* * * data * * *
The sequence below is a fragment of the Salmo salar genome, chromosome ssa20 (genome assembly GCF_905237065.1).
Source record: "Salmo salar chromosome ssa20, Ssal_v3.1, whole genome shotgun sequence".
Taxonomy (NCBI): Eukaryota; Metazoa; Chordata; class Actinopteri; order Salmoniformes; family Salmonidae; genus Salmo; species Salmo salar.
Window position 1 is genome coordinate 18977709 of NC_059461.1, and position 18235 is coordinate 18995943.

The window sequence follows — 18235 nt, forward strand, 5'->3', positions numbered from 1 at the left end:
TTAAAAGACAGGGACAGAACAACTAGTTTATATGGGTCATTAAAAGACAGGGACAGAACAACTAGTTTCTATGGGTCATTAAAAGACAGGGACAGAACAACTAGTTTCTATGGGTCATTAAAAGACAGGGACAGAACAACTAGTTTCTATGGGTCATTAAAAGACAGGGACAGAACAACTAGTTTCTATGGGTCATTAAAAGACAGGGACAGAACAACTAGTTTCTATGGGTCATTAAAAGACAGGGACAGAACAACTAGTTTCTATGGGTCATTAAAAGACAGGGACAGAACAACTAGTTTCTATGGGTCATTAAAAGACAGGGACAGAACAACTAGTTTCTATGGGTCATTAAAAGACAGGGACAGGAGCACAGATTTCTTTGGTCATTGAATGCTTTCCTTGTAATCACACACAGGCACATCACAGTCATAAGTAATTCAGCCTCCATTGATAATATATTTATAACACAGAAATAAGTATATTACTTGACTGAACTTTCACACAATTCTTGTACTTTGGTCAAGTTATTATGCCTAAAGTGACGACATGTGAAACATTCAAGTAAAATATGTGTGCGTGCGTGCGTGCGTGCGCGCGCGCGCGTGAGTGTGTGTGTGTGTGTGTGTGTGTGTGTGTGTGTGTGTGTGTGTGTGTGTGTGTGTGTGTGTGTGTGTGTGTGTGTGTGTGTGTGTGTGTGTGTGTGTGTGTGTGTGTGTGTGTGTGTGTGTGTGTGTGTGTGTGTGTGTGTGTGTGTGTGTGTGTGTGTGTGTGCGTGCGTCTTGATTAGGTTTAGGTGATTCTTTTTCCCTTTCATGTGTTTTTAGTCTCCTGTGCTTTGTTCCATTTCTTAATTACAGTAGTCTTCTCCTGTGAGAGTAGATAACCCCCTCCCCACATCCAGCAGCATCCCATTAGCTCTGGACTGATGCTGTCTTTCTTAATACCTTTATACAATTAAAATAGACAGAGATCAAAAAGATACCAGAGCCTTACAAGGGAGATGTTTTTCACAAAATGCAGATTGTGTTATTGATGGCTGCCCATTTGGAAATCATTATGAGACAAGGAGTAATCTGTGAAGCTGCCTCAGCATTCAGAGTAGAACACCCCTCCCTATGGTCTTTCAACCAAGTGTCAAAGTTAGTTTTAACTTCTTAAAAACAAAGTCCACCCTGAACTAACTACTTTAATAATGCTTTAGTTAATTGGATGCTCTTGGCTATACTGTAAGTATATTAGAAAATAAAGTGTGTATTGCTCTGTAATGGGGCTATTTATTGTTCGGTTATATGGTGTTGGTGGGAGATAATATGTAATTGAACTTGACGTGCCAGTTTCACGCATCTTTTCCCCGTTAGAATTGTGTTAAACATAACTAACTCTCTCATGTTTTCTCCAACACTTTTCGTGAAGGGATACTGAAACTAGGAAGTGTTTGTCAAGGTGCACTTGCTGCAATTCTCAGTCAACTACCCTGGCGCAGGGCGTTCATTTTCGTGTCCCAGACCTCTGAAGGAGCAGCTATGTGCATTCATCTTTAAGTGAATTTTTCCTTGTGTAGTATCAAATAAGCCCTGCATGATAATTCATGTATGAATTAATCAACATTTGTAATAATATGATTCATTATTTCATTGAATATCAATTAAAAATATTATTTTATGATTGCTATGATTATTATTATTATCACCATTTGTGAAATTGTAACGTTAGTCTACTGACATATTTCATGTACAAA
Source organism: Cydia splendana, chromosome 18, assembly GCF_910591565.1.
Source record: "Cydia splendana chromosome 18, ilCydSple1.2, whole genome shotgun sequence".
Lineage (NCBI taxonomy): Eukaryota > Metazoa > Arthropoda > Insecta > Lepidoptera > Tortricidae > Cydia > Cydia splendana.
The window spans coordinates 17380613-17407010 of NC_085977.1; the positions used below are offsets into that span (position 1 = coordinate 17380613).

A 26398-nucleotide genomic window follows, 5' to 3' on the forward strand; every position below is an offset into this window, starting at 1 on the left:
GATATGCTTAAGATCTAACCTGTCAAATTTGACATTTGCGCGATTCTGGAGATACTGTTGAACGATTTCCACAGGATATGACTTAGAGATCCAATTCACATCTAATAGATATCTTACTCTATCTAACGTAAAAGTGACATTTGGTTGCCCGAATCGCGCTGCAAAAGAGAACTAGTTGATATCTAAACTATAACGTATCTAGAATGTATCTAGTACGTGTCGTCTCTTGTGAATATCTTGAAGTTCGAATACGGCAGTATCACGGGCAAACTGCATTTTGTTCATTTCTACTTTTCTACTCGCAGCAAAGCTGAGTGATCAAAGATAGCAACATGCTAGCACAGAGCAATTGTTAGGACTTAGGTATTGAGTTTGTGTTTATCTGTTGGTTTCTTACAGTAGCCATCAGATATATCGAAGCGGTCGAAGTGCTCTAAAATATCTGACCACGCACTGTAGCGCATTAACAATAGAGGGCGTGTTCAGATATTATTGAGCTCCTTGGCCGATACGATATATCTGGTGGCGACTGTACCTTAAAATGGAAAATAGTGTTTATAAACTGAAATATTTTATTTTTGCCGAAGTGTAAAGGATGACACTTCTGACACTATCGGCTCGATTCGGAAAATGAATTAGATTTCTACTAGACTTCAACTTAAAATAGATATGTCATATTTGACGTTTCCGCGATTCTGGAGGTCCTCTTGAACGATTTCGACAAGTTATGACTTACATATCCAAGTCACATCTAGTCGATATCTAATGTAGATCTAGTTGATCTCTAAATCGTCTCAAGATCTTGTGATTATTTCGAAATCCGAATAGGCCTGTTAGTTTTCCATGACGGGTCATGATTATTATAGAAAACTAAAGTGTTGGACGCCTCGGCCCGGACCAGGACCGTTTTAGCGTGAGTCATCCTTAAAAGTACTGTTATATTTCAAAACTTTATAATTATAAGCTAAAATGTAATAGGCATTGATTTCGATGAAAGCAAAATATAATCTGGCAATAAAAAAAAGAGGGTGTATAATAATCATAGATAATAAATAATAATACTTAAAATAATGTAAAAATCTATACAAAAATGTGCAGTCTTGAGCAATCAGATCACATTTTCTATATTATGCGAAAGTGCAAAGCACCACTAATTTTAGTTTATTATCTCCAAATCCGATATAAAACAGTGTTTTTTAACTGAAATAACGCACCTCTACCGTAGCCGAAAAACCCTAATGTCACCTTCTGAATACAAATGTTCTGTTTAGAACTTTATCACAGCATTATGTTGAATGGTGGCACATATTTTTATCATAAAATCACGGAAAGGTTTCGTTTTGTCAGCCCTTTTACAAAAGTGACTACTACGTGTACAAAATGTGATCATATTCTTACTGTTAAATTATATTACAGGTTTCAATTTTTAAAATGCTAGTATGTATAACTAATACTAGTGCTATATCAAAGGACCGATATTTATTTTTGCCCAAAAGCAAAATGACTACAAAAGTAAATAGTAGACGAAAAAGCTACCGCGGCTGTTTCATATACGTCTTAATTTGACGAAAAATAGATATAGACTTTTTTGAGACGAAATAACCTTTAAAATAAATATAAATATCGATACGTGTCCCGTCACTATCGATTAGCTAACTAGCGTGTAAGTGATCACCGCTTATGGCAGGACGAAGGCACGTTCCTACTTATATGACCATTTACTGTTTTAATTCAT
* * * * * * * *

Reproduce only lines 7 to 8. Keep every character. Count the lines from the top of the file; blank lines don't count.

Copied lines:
Source organism: Cydia splendana, chromosome 18, assembly GCF_910591565.1.
Source record: "Cydia splendana chromosome 18, ilCydSple1.2, whole genome shotgun sequence".